Full Victory in Iraq Depends on New Iraqi Government's Success

By Steven Donald Smith
American Forces Press Service

WASHINGTON, June 9, 2006 - The death of Abu Musab al-Zarqawi is great news for Americans and Iraqis alike, but ultimate victory in Iraq depends on the success of the country's new government, President Bush said today.

"Removing Zarqawi is a major blow to al Qaeda. It's not going to end the war, it's certainly not going to end the violence, but it's going to help a lot," Bush said during a joint news conference with Danish Prime Minister Anders Rasmussen at Camp David, Md.

Victory in Iraq will come only when the country "can sustain itself, govern itself and defend itself," he said.

The president referred to Zarqawi, the leader of al Qaeda in Iraq, as a "cold- blooded killer" who beheaded innocent people and masterminded bombings.

"His whole ambition was to stop the advance of democracy in Iraq. Our troops, who performed brilliantly, by the way, in bringing this man to justice, did the Iraqis and the Americans and anybody else who loves freedom a great service by bringing him to justice," Bush said.

One goal of al Qaeda in Iraq was to encourage sectarian violence by pitting Sunni and Shiite Muslims against each other in order to stop democracy, he said.

New Iraqi Prime Minister Nouri al-Maliki is determined to succeed in bringing all sides together, Bush said. Maliki has set priorities, "starting with electricity in Baghdad, security in Baghdad, and dismantling militia groups that are creating havoc," the president said.

Bush said he is committed to removing U.S. troops from Iraq as soon as possible. "But the definition of 'as soon as possible' is depending upon victory in Iraq," he said. "We're making progress toward that goal."

He stressed that it is important to be patient as the new Iraqi government and security forces get fully on their feet.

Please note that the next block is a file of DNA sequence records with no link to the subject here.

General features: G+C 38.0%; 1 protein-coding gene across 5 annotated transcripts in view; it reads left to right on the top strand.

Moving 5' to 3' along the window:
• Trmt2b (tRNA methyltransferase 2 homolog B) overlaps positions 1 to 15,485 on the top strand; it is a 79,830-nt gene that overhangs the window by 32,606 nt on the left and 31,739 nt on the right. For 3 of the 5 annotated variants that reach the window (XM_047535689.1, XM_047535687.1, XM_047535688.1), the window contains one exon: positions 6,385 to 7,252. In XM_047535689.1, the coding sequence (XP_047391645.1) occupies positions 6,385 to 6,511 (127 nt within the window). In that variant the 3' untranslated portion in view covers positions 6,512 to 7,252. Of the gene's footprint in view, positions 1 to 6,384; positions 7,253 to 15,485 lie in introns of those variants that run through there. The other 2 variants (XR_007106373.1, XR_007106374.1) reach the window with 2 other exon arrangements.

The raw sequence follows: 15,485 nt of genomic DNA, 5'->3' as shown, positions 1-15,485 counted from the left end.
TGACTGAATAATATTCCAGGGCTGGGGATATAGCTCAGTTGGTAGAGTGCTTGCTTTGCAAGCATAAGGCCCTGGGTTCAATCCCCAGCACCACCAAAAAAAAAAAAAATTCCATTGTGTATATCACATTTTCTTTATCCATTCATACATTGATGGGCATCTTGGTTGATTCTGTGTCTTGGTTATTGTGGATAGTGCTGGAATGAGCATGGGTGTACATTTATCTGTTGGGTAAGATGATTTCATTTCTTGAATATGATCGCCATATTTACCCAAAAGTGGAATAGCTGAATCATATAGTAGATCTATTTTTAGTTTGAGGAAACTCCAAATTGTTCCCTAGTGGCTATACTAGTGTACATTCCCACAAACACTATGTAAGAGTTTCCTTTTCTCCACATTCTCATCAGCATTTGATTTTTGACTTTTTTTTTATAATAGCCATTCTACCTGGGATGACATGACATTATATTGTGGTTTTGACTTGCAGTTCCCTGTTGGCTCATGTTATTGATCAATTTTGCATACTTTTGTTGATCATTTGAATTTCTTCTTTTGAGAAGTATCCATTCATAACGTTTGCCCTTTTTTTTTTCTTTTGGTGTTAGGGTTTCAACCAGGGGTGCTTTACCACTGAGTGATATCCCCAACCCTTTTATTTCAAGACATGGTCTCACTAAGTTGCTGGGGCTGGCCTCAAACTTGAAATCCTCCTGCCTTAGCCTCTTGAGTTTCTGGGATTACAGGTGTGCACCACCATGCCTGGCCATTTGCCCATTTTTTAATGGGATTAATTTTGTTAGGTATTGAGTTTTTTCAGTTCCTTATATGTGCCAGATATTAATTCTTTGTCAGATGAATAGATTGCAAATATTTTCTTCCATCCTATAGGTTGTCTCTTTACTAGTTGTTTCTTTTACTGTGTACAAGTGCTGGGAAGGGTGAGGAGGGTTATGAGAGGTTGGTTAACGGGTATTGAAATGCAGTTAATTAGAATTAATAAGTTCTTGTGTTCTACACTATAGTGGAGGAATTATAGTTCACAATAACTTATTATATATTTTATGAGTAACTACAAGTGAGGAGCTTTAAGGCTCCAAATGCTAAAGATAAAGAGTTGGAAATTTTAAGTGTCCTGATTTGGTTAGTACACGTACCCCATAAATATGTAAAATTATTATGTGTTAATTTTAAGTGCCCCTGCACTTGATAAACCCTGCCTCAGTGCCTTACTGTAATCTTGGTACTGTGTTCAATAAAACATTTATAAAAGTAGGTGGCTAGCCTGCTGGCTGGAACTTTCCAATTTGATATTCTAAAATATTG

Bush thanked the Danish prime minister for his country's help in helping the Iraqis toward this goal. Denmark has troops in both Iraq and Afghanistan.

"The invitation to come to Camp David is an expression of my high regard for Prime Minister Rasmussen and our friendship between our two countries," Bush said. "I appreciate the prime minister's belief that freedom can help change the world and that freedom is universal. Prime Minister Rasmussen has been a strong believer in supporting the Iraqi government's desire to live in democracy."

"Democracy is what it is all about," Rasmussen said. "We agree on the very reason for being engaged in Iraq, to put an end to oppression and to promote freedom, democracy and human rights. These are the very values we want to defend."

Rasmussen said Denmark is committed to remain in Iraq as long as its assistance is requested and as long as it can make a positive difference.

On the subject of Iran, Bush said the U.S. will continue to pursue a diplomatic course of action regarding that country's uranium enrichment program.

"I've always felt like we needed to solve this problem diplomatically," he said. "And I always felt it was essential that when the Iranians looked out at the world, they see a common, united group of nations saying, 'No nuclear weapon.'"

Bush said Iran needs to provide verifiable evidence that it has suspended its enrichment program before the "United States will come to the table."

"I said to our friends and partners, if they (Iran) choose not ... to suspend verifiably, there must be a consequence," Bush said. "There must be a sense of urgency on our part to send a common message to them."

He did not give an exact timetable for how long the U.S. would wait for Iran to verify it has quit its enrichment program.

"We've given the Iranians a limited period of time ... weeks, not months -- to digest a proposal to move forward," the president said. "And if they choose not to verifiably suspend their program, then there will be action taken in the U.N. Security Council."

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